• Mr Murphy’s Government and Economics

    Manvel High School

    Course Syllabus


    United States Government



    Course Description


    In government, the focus is on the principles and beliefs upon which the United States was founded and on the structure, functions, and power of government at the national, state, and local levels.  This course is the culmination of the civic and governmental content and concepts studied from kindergarten through required secondary courses.  Students learn major political ideas and forms of government in history.  A significant focus is on the U.S. Constitution, its underlying principles and ideas, and the form of government that it created.  Students analyze major concepts of republicanism, federalism, checks and balances, separation of powers, popular sovereignty, and individual rights and compare the U.S. system of government with other political systems.  Students identify the role of government in the U.S. free enterprise system and examine the strategic importance of places to the United States.  Students analyze the impact of individuals, political parties, interest groups, and the media on the American political system, evaluate the importance of voluntary individual participation in a democratic society, and analyze the rights guaranteed by the U.S. Constitution.  Students examine the relationship between governmental policies and the culture of the United States.  Students identify examples of government policies that encourage scientific research and use critical-thinking skills to create a product on a contemporary government issue.


    Rationale for the Course


    To impress upon the student the need for government, the role it plays in daily life, and how the individual can have input into and impact upon the governmental and political process.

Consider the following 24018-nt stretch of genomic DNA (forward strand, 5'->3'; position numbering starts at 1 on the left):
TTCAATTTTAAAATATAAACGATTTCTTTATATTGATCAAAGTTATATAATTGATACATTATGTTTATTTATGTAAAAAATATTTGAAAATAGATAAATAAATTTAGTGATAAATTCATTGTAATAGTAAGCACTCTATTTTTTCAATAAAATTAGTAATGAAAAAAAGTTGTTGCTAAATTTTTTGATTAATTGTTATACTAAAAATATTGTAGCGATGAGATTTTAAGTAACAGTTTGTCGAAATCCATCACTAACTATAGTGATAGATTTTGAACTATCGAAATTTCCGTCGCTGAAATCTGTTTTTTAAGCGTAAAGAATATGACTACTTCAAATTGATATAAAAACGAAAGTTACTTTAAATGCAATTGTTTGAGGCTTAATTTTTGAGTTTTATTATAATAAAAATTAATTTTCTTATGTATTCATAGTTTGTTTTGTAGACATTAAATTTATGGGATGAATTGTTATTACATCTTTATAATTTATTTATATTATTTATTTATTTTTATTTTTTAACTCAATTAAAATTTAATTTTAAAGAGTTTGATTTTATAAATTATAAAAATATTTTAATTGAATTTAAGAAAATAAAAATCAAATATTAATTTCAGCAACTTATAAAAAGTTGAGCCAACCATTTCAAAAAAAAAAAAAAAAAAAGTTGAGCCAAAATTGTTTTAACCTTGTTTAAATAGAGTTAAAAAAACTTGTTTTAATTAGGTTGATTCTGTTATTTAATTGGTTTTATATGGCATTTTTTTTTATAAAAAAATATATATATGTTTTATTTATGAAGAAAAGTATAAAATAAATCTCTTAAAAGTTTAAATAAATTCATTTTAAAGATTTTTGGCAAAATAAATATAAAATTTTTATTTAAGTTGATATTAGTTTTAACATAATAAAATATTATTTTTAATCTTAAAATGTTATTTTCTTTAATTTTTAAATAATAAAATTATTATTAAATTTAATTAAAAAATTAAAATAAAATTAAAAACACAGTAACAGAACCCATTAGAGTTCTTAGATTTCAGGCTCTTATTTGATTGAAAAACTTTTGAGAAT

Course Contents (units)


    1. Basic Concepts of Government

    2. Origins of the National Government

    3. The U.S. Constitution

    4. Fundamental Principles Which Underlie the American System of Government

    5. Political Participation: Political Parties, Voting, and Public Opinion

    6. The Federal Congress and Texas Legislature

    7. The American Presidency and Texas Executive

    8. The Federal Judiciary, Civil Liberties, Immigration, and Citizenship

    Methods for Accomplishing Objectives


    1. Lecture/notes (from ppt)

    2. Discussion/Brainstorming

    3. Questions/Answers (worksheets/quick writes/warm ups/ etc…)

    4. Political Cartoon Analysis

    5. Reading from the textbook and outside sources

    6. DVDs/ Educational Films

    7. Guest Speakers

    8. Critical Thinking Exercises

    9. Current Events

    10. S.O.A.P.S. and other Student-centered Activities

    11. Class Project(s)

    Student Evaluation


    A student’s nine weeks grade will be computed according to the following formula:

    1. Tests and Projects (at least three per 9 weeks)  20%

    2. Daily Work, Quizzes, & Homework (at least 2 per week) 70%


    No extra credit assignments will be given!


    Semester Notebook


    A semester notebook is a requirement of this course. The notebook is to be turned in to the teacher before the end of the semester. Notebooks are to contain the following:

    1. Objectives

    2. Class Notes

    3. Homework

    4. Daily Assignments

    5. Quizzes

    6. Tests

    7. Handouts

    8. Miscellaneous


    The notebook is due before you come to take the final exam or on the last day you attend class if you exempt the final exam.